Luke Adams's childhood talent for drawing spurred him toward an education in glasswork at the Massachusetts College of Art, where he honed his technique under artists from all over the country. Today, Luke molds his molten medium into colorful, one-of-a-kind starfish suncatchers, jewelry, and paperweights. Through jewelry-making and glassblowing classes, his studio spreads a passion for glass-oriented artistry, teaching students to shear and assemble artful shards, molding them into versatile, translucent building blocks similar to the kind used to by Gustave Eiffel to construct an ice-cube model of his infamous tower.
The winner of Boston.com’s A-List for Best Fine Jewelry 2010, Karenna Maraj Jewelry dresses up drab garments with wearable art and passes along jewelry-making skills through enlightening classes. In the two-hour metalsmithing class, participants imbibe the knowledge of the jewelry gods, learning how to transform shapeless metal into beautiful bangles, pendants, and dental braces. Students shape, cut, solder, hammer, and polish two projects during the class, including a bangle and a pendant hammered from brass, copper wire, and black cord (all included, gold and silver can be purchased for an additional fee). Cutouts, stamps, and designs can be added to each piece, yielding a beautiful accessory ready to take home at the end of the class. With attendance capped at six pupils, students get plenty of one-on-one attention and the chance to fence a jewelry-saw master. Classes are held at the following times:
Precious coffee is expertly brewed and measured at Voltage Coffee, which pours custom blends and premium chocolate concoctions into the cups of thirsty customers. The tasteful menu demonstrates the breadth of the store’s sippables, a roster that includes exotic creations such as the paper plane latte, which, like most actual planes, is powered by cardamom, rose water, and honey ($4 for 12 oz.). Three single-origin hot-chocolate drinks provided with tasting notes will please cocoaholics ($4 for 12 oz.).
Caswell Galleries is a 32 year old family Art, Print,and Framing store. With over 350 mouldings in stock, it enables us to complete most framing projects rather quickly and at the lowest possible price. We also publish our own line of local prints including images of Fenway, Boston, the Cape and Islands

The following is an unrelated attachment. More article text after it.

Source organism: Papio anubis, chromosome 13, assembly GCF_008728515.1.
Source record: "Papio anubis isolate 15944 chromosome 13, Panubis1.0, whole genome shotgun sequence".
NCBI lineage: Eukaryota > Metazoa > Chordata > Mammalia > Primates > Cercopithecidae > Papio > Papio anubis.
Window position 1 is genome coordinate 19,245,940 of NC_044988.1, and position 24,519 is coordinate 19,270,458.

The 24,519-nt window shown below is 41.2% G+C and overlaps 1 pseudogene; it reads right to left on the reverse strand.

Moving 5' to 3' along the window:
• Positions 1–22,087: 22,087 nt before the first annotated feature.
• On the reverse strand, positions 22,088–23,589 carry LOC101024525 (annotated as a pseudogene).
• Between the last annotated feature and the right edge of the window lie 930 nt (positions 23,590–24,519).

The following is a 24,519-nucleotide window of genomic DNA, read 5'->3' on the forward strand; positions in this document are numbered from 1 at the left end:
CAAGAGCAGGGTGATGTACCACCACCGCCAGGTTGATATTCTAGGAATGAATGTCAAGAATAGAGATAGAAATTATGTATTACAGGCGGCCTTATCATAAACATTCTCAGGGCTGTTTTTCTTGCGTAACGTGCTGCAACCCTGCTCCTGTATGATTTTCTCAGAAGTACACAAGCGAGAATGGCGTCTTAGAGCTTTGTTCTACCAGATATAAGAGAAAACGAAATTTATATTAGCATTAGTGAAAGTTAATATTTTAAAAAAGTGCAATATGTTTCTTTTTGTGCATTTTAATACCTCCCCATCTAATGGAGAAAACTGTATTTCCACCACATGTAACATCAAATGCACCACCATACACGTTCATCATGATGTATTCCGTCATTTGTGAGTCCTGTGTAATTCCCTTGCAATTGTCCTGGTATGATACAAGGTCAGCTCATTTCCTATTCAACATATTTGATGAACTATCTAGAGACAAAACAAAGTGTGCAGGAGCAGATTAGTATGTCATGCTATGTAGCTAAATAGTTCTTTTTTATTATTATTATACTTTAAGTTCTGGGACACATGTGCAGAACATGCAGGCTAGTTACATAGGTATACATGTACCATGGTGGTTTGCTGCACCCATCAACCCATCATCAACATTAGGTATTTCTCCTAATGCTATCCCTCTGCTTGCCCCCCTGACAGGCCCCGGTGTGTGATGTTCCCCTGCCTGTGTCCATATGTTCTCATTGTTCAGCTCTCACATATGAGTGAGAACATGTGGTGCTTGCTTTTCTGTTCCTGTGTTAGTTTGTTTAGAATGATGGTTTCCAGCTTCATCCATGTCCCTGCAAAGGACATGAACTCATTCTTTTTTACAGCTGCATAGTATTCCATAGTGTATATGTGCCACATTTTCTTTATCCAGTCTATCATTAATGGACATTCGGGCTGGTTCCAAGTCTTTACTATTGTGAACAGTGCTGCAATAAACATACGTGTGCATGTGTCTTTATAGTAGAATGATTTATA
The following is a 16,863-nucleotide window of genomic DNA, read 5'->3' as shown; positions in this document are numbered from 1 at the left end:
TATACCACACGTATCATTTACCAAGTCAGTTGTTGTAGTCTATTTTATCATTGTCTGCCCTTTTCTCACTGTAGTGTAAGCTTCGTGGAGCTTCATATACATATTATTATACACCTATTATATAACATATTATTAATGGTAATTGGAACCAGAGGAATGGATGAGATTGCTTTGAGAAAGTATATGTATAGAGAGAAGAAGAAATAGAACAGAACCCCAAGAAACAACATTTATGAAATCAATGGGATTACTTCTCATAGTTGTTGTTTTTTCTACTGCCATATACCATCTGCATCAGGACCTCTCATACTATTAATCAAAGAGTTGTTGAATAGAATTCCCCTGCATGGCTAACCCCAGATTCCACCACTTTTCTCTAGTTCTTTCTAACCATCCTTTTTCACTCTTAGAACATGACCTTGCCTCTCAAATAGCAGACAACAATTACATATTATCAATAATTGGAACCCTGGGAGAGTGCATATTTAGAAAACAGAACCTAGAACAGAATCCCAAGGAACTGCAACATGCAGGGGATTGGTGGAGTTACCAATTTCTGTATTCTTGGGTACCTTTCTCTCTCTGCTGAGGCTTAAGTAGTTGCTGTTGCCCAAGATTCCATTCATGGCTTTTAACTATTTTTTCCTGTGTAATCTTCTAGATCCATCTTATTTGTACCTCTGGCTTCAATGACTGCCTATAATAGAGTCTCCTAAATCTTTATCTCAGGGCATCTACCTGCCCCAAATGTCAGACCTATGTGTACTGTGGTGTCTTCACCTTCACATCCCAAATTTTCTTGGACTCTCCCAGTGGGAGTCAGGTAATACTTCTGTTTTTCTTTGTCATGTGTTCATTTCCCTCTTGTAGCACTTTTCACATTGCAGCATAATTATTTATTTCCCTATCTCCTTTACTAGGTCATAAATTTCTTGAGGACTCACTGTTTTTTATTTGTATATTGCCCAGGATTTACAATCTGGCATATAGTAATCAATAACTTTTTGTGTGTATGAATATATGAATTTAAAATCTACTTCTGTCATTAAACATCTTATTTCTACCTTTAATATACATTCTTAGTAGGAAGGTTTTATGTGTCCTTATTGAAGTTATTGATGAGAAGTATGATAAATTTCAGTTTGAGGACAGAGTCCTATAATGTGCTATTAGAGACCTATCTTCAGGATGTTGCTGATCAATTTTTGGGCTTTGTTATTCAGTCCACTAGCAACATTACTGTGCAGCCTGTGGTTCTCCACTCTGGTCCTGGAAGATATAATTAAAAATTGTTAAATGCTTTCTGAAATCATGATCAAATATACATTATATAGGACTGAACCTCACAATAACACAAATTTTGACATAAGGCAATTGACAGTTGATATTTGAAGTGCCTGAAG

Brimming with more than 40 exhibitors hailing from neighboring states and European countries, The Ellis Boston Antiques Show rolls out rare and precious goods from the past to the delight of collectors and admirers alike. In addition to a sprawling array of delicate antique furniture pieces, rare maps, one-of-a-kind handcrafted jewelry, and last week's hamburgers, the show touts a complimentary lecture series complete with the wizened wisdom of a PBS Antiques Roadshow appraiser and the editor of the New England Antiques Journal. The "Essentials for the New Collector" panel introduces newbie collectors to the fast-paced world of antique wheeling and dealing with insider tips such as what to ask a dealer before buying a piece or how to exorcize a possessed antique porcelain doll.
From a single Newbury Street storefront that first opened its doors in 1939, the Johnson Paint Company equips artists and renovators with a full spectrum of painting products and supplies to complete creative and residential projects. Customers browse paints, exterior stains, and eco-friendly products as friendly staff advise them on the best tools for their projects so that first-time clowns will apply the appropriate paint to their faces instead of just primer. Brighten rooms with a fresh coat of Benjamin Moore Regal Select ($48.99/gallon) or Benjamin Moore Aura ($63.99/gallon) and disguise wallpaper with a colorful new identity behind Farrow & Ball ($85/gallon) and Donald Kaufman ($110/gallon) pigment. Johnson Paint Company specializes in hard-to-find items such as dutch kalsomine, powdered pigments, and aniline dyes, saving customers from hand-grinding ochres and iron oxides in private workshops.